Not only is this not feasible or even reasonable to place this kind of burden on ourselves or others, but it also leads to the same kind of atrophy issue where the novelty aspect cannot be sustained. To add to this, one of the brain’s most basic functions is to find repeatability in its surroundings to increase the possibility of finding the predictability that makes it easier to survive. This though becomes a detriment in situations where people isolate with just that one other person and alienate themselves from others (often for good reason, as explained below).

The problem being, that while we may seek predictability because it is good for survival, it was never designed to work outside of a highly complex social environment. A constantly dependable and repeating source of reward stimulation without variation dulls the receptors, like with a drug. People may actually be more inclined to fight with each other then, not because of any inherent incompatibility, but because it adds novelty to the interaction giving a reward kick that’s better than the same ol same ol. This is likely a big part of how codependency develops as well.

Our brains crave novel reward stimuli. Ask an addict if they think that being addicted is even fun after a while. Humans don’t want to be addicted if it can be helped. But so many real-world reward triggers have negative associations that avoiding dealing with things is often better. And as a point of clarification for people who might read this… Having a lot of social interactions with people you don’t have any real connection with is definitely not what is being talked about as what we need. That is often too novel and stressful, leading to our urges to isolate in avoidance of vacuous connections.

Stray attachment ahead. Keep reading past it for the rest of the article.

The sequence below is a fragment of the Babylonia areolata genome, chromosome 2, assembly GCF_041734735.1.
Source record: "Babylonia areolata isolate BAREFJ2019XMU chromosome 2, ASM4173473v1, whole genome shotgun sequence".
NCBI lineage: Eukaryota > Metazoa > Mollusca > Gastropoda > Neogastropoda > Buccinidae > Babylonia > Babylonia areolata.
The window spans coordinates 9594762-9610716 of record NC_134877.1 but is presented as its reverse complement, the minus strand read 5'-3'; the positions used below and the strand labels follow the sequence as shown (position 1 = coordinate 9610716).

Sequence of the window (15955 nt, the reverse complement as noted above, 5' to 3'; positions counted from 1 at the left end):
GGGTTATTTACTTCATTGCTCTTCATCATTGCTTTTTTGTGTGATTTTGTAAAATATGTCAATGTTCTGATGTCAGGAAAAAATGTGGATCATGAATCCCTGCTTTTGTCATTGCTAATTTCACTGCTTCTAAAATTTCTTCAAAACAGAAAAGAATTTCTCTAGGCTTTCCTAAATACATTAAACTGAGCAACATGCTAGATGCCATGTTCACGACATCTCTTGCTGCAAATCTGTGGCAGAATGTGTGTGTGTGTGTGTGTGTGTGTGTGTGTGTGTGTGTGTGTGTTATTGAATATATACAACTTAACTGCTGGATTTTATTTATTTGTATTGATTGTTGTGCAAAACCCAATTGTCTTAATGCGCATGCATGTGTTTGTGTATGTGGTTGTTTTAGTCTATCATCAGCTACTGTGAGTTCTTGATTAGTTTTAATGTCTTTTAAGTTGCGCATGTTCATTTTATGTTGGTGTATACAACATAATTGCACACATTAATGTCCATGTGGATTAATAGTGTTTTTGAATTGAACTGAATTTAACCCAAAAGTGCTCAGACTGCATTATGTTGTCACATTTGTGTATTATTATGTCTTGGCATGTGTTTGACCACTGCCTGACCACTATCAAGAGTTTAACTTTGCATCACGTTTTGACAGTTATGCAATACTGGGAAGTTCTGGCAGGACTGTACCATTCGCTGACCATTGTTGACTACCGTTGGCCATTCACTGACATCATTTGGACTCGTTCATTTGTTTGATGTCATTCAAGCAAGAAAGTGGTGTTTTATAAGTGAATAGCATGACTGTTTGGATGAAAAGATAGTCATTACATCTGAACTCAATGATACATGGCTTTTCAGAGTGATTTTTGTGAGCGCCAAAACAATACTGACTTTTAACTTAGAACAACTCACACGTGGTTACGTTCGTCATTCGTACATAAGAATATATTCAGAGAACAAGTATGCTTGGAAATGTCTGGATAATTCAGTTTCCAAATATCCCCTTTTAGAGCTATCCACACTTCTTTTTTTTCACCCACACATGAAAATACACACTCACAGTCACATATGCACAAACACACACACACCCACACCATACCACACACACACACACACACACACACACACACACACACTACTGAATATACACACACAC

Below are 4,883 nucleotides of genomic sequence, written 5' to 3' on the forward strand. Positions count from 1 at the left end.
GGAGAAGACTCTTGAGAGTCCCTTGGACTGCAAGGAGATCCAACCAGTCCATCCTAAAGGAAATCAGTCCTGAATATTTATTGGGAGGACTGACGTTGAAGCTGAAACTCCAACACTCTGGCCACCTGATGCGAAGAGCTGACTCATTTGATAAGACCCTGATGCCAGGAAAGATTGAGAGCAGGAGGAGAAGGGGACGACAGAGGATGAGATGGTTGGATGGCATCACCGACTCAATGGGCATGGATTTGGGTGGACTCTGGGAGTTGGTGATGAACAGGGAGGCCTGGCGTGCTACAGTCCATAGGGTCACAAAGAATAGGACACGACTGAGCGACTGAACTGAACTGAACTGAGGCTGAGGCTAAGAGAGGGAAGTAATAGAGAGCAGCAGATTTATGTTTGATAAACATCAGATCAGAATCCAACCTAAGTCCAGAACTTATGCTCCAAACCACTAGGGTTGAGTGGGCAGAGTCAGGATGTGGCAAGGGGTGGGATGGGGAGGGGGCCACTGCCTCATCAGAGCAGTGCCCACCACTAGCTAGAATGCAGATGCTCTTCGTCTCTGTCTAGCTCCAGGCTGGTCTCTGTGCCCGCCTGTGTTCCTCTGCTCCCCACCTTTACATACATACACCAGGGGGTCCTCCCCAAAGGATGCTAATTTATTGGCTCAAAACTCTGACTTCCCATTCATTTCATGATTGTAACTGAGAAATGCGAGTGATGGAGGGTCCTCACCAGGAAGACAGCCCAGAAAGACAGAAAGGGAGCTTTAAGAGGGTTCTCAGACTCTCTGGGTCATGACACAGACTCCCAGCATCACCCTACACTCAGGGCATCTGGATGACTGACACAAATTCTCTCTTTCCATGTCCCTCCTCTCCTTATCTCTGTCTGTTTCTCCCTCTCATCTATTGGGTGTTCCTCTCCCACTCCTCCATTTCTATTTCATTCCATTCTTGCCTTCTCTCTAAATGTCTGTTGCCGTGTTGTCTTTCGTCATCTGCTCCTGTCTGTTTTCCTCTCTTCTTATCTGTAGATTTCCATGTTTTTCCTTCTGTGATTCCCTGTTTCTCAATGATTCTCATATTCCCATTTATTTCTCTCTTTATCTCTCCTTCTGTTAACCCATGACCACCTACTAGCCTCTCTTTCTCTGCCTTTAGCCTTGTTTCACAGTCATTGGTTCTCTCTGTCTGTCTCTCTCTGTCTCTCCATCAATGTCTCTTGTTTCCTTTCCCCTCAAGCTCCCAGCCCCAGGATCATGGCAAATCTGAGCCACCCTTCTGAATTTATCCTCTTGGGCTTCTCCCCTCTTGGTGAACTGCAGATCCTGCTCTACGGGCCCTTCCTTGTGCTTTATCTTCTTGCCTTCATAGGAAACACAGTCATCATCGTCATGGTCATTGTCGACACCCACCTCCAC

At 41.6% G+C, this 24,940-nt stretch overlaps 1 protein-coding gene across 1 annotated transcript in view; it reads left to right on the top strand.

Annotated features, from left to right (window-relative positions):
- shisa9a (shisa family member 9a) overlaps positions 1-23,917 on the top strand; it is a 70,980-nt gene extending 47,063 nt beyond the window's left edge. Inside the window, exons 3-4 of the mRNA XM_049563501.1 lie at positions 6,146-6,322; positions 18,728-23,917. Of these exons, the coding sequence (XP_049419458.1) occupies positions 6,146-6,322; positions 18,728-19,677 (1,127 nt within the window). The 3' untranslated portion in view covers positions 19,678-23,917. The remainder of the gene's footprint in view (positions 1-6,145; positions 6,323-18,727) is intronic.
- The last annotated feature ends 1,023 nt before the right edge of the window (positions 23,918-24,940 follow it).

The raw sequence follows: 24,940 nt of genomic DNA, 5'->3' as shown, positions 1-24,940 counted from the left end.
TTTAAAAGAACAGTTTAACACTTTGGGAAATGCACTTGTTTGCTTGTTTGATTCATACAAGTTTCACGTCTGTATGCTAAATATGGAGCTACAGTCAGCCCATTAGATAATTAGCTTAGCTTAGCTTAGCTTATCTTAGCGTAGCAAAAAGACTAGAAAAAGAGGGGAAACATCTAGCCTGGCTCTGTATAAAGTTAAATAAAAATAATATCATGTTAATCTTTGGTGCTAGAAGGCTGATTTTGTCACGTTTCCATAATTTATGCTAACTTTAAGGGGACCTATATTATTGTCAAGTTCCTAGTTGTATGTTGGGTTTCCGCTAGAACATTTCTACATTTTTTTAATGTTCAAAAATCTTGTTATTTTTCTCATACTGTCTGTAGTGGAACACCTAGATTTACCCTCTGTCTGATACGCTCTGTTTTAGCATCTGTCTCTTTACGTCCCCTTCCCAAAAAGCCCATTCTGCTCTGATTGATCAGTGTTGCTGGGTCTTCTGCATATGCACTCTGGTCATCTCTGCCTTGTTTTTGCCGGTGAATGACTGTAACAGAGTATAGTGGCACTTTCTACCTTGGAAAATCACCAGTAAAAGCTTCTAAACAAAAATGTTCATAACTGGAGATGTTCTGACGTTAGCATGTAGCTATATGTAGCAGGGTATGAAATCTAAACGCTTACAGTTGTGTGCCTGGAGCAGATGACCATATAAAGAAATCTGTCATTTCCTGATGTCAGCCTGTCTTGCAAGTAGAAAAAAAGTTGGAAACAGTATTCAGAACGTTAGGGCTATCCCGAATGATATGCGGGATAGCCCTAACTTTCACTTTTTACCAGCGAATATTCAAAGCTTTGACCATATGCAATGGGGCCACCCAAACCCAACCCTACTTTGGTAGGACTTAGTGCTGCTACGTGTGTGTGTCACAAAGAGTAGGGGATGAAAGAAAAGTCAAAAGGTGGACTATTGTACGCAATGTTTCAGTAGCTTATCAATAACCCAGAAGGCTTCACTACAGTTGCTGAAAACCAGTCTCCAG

What works best is a highly complex interdependent social reality where needs and wants are being catered to in all different ways all the time. Where giving freely to others triggers a reward response associated with positive outcomes (return on effort). Nature built in reciprocal altruism in social systems because it works better than anything else for keeping the reward system healthy without either a constant shock to the system forcing stressful adaptation all the time, or a mundane existence of too much predictability potentially causing us to act out to disrupt things in our social environment to keep it interesting.

Sadly, our current cultures do not reflect the kind of tribes and communities we evolved in, and people will often choose either to be disruptively transgressive or isolate with an artificial reward stimulus to avoid the constant stress of fake caring about people with whom they get no reciprocation from the efforts given.

The worst kind of thing we can be reinforcing as a society is the idea that adapting and normalizing to this superficial and empty culture is a good thing. It should be obvious why people seek other methods of getting what they need and that something is not wrong with them, but the culture itself.

They are the canary in the coal mine and the people who do adapt to this shit existence of feeding the system with no real personal growth happening, is an evolutionary pathway that ought to be avoided at all costs if we actually think conscious development of the species is a good thing.

About the author:

Glen Allan is a ridiculous person with thoughts and ideas which fly in the face of normal convention and challenge many assumptions about what people generally think of as reality.

He recognizes that many people will either disagree or claim the ideas to be founded in delusion, and only has to say that he'd like it if you could try to realize the world might not be what you think it is.













The concepts of both 'Good' and 'Evil' are merely subjective associations in relation to a conditioned reaction to pain and pleasure.